- Ship components are consumed by yards structures on yards worlds of the appropriate type, by HQ structures on imperial and sector capitals under specific doctrines, by citadels (light jumpdrives only) and by one type of planetary defense (heavy missiles, by the battlestation constellation structure).
- Raw materials are moved with trade routes, but can also be transported in ships.
- Production of equipment and components is not currently affected by any modifier.
- Equipment and components otherwise behave exactly like raw materials.
- Infantry equipment are created by habitat structures on hazardous worlds (any world that is not earthlike, ocean, underground, desert or empyreal).
- Population on hazardous worlds must consume appropriate survival goods every watch or suffer mass fatalities and riot.
- Only enough are produced to meet the population's needs, plus a small buffer.
- Life support goods are not moved with trade routes. They can only be transported in ships.
- Some life support goods are technically consumer goods "under the hood", but mechanically they don't behave like consumer goods so they are treated as life support goods instead in this reference.
There is only one class of jumpmissiles, the Partisan-class. Jumpmissiles are also known as "LAMs". Jumpmissiles are a special weapon used to instantly attack fleets. Jumpmissiles can't attack planetary defenses or ships stationed on planets. They are built by TL7+ citadels and cost 900 WU, 2 hexacarbide, 2 trillum, and 1 light jumpdrive each (SCI WU cost = 1000). They have a half-life of 4 days.
Jumpmissiles may be manually fired at any fleet within 100LY, including fleets that are moving (jumpmissiles are the only way to attack moving fleets). The number of jumpmissiles fired in each volley is determined by the game, rather than the player. However, players can manually order as many volleys as they like. Jumpmissiles cannot be manually fired from a planet that is not within the 250LY administrative range of a capital or sector capital.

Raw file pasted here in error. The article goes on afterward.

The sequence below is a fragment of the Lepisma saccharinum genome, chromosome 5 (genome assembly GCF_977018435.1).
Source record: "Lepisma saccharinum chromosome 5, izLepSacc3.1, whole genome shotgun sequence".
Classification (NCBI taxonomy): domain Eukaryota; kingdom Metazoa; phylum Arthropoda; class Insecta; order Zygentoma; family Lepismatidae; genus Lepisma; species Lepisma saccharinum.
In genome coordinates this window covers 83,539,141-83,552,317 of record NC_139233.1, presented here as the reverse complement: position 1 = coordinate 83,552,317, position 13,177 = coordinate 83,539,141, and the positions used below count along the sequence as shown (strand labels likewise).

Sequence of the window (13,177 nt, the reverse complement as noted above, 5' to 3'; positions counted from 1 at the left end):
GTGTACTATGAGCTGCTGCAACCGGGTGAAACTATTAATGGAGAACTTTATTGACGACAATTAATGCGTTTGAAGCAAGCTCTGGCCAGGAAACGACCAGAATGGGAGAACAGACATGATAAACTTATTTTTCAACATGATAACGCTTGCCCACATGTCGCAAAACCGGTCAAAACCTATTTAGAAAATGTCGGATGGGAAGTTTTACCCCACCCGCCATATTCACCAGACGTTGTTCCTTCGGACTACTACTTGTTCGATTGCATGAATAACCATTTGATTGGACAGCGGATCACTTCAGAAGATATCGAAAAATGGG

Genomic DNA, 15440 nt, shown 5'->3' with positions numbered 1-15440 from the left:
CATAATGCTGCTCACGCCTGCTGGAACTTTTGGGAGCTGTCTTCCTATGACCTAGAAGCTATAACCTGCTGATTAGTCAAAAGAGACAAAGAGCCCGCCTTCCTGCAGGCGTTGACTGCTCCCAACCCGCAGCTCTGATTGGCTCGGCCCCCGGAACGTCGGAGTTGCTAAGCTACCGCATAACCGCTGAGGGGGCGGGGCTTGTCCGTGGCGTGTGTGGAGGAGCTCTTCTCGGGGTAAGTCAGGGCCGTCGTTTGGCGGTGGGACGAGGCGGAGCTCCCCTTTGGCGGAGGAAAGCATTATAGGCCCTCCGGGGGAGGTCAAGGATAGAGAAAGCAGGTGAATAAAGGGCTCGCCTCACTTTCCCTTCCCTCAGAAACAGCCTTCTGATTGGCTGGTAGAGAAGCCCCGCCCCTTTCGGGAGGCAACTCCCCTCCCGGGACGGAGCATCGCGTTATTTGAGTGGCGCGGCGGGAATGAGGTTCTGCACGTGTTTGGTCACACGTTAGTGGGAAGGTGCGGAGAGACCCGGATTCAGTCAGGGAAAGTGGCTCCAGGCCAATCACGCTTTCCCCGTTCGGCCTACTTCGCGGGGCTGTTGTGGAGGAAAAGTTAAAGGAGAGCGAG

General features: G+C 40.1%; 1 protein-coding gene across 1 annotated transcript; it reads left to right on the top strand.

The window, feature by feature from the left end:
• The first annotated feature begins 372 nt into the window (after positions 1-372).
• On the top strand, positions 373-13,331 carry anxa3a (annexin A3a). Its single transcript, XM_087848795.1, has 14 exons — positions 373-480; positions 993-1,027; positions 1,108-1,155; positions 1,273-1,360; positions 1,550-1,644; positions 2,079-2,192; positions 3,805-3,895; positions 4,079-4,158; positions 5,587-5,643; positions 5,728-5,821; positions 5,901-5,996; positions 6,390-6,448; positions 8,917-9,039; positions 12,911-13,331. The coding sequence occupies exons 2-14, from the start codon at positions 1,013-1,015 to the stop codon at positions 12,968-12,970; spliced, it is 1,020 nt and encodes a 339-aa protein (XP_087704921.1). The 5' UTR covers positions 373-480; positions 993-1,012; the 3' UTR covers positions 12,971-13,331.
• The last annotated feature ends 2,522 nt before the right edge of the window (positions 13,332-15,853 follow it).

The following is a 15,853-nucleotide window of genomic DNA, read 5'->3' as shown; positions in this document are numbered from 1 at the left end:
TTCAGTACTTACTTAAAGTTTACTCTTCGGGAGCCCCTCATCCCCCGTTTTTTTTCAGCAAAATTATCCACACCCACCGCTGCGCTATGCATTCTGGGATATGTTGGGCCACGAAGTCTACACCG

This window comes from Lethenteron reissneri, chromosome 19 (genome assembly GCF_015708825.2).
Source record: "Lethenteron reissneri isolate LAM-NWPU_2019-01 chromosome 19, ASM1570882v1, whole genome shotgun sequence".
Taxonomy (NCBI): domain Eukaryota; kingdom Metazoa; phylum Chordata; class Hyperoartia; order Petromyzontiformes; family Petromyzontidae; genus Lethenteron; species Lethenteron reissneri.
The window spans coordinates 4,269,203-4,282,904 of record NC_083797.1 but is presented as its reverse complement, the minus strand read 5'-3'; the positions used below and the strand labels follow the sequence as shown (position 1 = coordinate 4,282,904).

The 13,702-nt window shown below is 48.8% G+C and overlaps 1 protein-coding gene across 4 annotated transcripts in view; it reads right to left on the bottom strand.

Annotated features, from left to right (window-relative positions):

Jumpmissiles will be automatically fired against fleets that attempt to invade planets within their range. Although jumpmissiles can't fire at fleets orbiting their citadel, citadels within missile range of one another can protect each other from attack.
Jumpmissile strikes seem to be instantaneous against moving fleets and nearly instantaneous against stationary fleets (the missiles arrive immediately and then travel within the system to hit the target- this can be seen on the zoomed-in combat view. When a jumpmissile volley reaches its target system, each missile fragments into 16 missile submunitions. Submunitions do 180 damage and have strength:8 and 100 range. They do not do Area of Effect damage. Jumpmissiles are deadliest against moving fleets; when fired at a moving fleet, every submunition gets a guaranteed hit with no chance of interception. If stationary fleets orbiting planets contain units with missile protection, these units will use it to protect themselves against incoming jumpmissile strikes.